Six-Nation Talks Resume On N. Korea Disarmament
Tuesday, December 19, 2006
BEIJING, Dec. 18 -- Long-stalled negotiations on dismantling North Korea's nuclear weapons program resumed Monday in an atmosphere of pessimism, with North Korea insisting it must be regarded as a nuclear power and the United States demanding swift action to make the Korean Peninsula nuclear-free.
China, which has sponsored the off-and-on talks since 2003, called for patience and warned negotiators gathered at a Beijing state guesthouse that their task was "glorious and arduous" because the issues are so complicated and the stakes so high. "The talks are of vital importance," said Vice Foreign Minister Wu Dawei, who heads the host delegation.
In his opening remarks, Wu said the new round of six-nation negotiations will focus on "specific measures" to carry out a denuclearization agreement reached in September 2005. The accord, hailed as a breakthrough at the time, committed North Korea in principle to abandon its nuclear research program and close a nuclear reactor where scientists extract weapons-grade plutonium from spent fuel rods.
In focusing on the September 2005 agreement and later handing out a "work plan" on how to implement it, Wu aligned China's position closely with that of the United States. The chief U.S. delegate, Assistant Secretary of State Christopher R. Hill, has said repeatedly that resuming talks is not enough and that North Korea must take steps soon to dismantle the nuclear research program. In return, Pyongyang would receive specific economic and energy aid from the United States and other governments.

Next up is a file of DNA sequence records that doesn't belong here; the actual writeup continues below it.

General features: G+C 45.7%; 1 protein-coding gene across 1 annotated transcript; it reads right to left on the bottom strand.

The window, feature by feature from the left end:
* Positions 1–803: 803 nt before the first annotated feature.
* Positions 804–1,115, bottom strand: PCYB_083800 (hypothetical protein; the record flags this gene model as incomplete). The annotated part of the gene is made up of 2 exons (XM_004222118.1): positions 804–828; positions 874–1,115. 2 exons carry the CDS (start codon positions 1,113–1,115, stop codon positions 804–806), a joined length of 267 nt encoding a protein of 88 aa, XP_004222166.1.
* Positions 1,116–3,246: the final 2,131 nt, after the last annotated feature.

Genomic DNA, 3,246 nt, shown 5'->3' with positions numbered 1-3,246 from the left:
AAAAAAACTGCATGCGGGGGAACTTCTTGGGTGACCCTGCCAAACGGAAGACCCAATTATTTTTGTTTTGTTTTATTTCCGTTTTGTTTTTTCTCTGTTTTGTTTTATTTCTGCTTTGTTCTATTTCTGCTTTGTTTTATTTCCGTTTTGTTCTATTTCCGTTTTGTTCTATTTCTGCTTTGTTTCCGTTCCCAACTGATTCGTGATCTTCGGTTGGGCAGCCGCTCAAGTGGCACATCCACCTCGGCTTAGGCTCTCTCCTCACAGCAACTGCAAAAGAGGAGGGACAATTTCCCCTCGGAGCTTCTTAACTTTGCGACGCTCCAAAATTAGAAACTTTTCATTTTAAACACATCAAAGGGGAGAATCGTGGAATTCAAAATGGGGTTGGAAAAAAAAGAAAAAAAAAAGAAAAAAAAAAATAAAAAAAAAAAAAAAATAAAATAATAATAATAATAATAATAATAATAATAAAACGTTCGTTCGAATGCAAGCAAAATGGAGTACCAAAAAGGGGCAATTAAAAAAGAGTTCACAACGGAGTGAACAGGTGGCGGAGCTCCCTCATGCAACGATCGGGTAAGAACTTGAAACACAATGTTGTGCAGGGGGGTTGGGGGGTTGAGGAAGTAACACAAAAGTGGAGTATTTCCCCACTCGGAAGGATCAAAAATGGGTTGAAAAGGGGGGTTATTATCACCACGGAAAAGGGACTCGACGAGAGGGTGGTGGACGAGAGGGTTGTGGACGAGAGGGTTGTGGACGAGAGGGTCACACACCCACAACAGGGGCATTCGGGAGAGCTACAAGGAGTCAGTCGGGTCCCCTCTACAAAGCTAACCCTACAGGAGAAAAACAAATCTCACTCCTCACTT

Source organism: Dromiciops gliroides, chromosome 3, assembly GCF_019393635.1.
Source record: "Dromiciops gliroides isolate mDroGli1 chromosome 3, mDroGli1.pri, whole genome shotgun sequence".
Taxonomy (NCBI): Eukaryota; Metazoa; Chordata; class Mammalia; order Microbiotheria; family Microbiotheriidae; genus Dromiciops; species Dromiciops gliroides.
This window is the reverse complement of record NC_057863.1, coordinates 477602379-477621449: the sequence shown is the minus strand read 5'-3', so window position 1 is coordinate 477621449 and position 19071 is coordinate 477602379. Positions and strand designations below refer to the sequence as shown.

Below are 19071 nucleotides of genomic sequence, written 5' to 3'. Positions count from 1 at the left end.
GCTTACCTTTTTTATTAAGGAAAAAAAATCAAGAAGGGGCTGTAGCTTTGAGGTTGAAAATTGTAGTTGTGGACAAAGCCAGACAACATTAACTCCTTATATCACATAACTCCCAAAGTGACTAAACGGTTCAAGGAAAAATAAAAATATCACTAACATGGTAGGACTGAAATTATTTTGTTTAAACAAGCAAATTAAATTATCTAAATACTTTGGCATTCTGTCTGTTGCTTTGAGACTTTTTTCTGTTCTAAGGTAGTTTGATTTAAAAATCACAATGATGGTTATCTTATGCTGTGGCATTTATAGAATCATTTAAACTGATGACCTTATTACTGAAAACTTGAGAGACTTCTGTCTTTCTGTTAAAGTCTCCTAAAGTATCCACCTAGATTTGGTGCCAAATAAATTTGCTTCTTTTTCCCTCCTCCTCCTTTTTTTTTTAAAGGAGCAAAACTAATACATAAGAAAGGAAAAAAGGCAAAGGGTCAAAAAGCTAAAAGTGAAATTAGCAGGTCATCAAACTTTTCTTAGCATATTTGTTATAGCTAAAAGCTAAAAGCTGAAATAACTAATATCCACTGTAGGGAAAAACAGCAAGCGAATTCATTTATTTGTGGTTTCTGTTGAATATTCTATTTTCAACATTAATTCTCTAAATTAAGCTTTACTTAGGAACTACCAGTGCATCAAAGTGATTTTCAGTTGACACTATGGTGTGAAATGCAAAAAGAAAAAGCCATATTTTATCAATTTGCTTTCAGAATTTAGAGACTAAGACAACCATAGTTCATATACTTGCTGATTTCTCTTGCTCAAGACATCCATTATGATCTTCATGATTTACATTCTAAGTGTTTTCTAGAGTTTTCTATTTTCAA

Failure to take such steps within a reasonable time, Hill suggested, could lead the Bush administration to give up on negotiations and seek broader and more punitive U.N. Security Council sanctions. On the other hand, the United States is prepared to work on normalizing diplomatic relations if the nuclear issue is settled, he said.
"It's not that we're impatient," he said after the first day of talks. "It's just that we do need to see some results."
The Northeast Asian security landscape has changed significantly, however, since the denuclearization pledge was made 15 months ago. In particular, North Korea tested a nuclear device Oct. 9 and declared itself a nuclear power soon afterward. That assertion was reiterated by the chief North Korean delegate, Vice Foreign Minister Kim Gye Gwan, according to the official New China News Agency and other sources.
Although the test was widely condemned -- by China, among others -- it made a simple return to the September 2005 agreement difficult without additional incentives, according to Chinese and other commentators.
"The cost will be higher," Li Dunqui, a Korean expert with the Chinese Academy of Social Sciences, told the China Youth Daily. "In other words, North Korea will ask more. This is a fact we have to face."
Kim, the North Korean delegate, insisted that the United States must first end its probe of North Korean bank accounts allegedly used to insert drug profits and counterfeit bills into the financial system. The U.S. Treasury Department announced the investigation four days before the September 2005 agreement was reached. Pyongyang officials then accused the Bush administration of sabotaging the six-party negotiations and initiated a boycott that ended only Monday.
A Treasury Department team accompanied Hill to Beijing to conduct parallel negotiations on the U.S. probe, which Washington has depicted as a law enforcement matter. Discussing the issue in parallel talks was a concession agreed to by the United States during U.S.-North Korean meetings here Oct. 31 and Nov. 28 on reviving the six-party nuclear negotiations, which include China, North Korea, South Korea, Japan, Russia and the United States.
As China had hoped, the U.S. concession led Pyongyang to give up its boycott. But Kim, the North Korean chief delegate, said progress in resolving the financial dispute still is a precondition for focusing on his country's nuclear weapons program.